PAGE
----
Singer-songwriter Adia Victoria
Adia Victoria Credit: Huy Nguyen

All music worth listening to reveals more about itself with repeat listens, and sometimes our interpretation of it changes with time and our own growth. This is true for albums that lay out what they’re about as though they had a sandwich board for cover art, and it’s doubly so for albums full of intriguing nooks, crannies, and mysteries that are as fun to get lost in as they are to unravel. 

That slow reveal is just one of the things to love about the dark, gritty music of Nashville singer-songwriter Adia Victoria. Her recent third album, A Southern Gothic, was produced by T Bone Burnett, and it feels at times more approachable than her previous material—there’s even a straightforward, made-for-radio blues cut, “You Was Born to Die,” featuring guest vocals by Kyshona Armstrong and Margo Price and guitar by Jason Isbell. But Victoria remains most compelling when she’s spinning dusky tales about heartbreak and revenge (“Mean-Hearted Woman”), women who defy society’s standards (“South for the Winter”), and open secrets that people only share in whispers (“Whole World Knows”). 

The slinky “Troubled Mind” grapples with spirituality and salvation after a life of sin, inflamed by a devilish blues-rock guitar solo from Victoria’s creative partner, multi-instrumentalist Mason Hickman. Victoria permeates her songwriting with her identity as a Black southern woman, and it’s clearer and stronger than ever on A Southern Gothic. On the acoustic-guitar-driven “Deep Water Blues,” she upends the stereotype of Black women as steel-spined caretakers who always put others’ needs before their own: “Now it’s been too many times I been put in a place / To have to wipe up a mess a white man made,” she sings. “Like my grandmama did and her mama did too / So I’ll be awful glad to get me clean of you.”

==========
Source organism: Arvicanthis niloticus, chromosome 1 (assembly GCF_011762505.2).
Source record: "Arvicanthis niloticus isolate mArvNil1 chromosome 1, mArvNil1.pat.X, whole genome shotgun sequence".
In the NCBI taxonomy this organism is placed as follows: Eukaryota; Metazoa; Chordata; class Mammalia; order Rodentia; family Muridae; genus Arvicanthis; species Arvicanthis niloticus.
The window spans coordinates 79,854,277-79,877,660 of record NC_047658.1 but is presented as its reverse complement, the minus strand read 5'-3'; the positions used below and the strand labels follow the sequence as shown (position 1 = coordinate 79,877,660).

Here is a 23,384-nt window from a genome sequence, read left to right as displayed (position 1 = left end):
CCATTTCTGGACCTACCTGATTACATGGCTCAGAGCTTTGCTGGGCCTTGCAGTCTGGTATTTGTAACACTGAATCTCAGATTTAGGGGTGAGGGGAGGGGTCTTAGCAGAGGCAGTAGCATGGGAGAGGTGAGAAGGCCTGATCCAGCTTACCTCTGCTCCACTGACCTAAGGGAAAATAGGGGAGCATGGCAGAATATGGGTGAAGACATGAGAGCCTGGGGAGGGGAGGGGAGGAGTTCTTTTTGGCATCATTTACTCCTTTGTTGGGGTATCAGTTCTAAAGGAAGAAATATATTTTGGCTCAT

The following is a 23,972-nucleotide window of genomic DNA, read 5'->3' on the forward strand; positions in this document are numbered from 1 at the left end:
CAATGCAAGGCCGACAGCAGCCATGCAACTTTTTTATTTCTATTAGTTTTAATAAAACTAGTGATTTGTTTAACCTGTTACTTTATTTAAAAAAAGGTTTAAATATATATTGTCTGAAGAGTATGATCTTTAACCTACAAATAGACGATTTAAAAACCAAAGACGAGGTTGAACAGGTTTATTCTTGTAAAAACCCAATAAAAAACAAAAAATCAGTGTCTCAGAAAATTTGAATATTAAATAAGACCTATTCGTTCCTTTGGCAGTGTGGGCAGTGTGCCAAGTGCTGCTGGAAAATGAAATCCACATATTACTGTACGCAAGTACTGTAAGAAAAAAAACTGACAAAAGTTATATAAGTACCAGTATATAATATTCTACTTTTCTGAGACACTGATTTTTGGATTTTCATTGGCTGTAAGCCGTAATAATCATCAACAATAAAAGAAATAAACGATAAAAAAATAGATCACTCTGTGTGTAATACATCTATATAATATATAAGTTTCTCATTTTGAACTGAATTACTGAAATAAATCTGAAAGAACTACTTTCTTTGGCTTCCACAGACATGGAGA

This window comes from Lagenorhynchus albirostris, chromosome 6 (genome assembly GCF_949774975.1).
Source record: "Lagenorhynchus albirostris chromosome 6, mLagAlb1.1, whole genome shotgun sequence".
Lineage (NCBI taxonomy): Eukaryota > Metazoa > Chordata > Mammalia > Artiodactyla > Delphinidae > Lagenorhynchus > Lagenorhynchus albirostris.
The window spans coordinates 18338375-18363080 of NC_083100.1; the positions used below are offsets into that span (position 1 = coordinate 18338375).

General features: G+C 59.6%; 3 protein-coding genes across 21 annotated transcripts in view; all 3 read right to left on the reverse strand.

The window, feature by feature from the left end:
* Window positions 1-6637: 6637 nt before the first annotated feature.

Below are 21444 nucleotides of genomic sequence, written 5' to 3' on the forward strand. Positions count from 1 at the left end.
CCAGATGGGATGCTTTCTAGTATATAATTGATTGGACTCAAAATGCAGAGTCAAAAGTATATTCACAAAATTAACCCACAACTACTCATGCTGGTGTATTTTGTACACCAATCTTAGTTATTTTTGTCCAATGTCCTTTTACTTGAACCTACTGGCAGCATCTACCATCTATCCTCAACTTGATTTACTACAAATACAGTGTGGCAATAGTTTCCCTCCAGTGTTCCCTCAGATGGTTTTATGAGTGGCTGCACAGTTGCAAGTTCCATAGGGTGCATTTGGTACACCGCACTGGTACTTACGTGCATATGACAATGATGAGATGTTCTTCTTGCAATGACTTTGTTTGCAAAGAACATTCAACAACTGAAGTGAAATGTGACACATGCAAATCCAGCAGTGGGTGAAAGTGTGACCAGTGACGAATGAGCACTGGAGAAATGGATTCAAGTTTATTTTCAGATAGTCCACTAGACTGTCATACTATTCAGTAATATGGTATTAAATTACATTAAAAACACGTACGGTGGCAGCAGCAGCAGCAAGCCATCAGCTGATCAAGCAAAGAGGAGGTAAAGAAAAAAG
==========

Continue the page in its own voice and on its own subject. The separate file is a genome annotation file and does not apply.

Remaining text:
Atlantic released A Southern Gothic on September 17.

With its duality of ghostly yarns and righteous self-empowerment, A Southern Gothic couldn’t have come out at a better time—right at the start of fall, so you can curl up by a fireplace while you enjoy it with a glass of red wine or bourbon.

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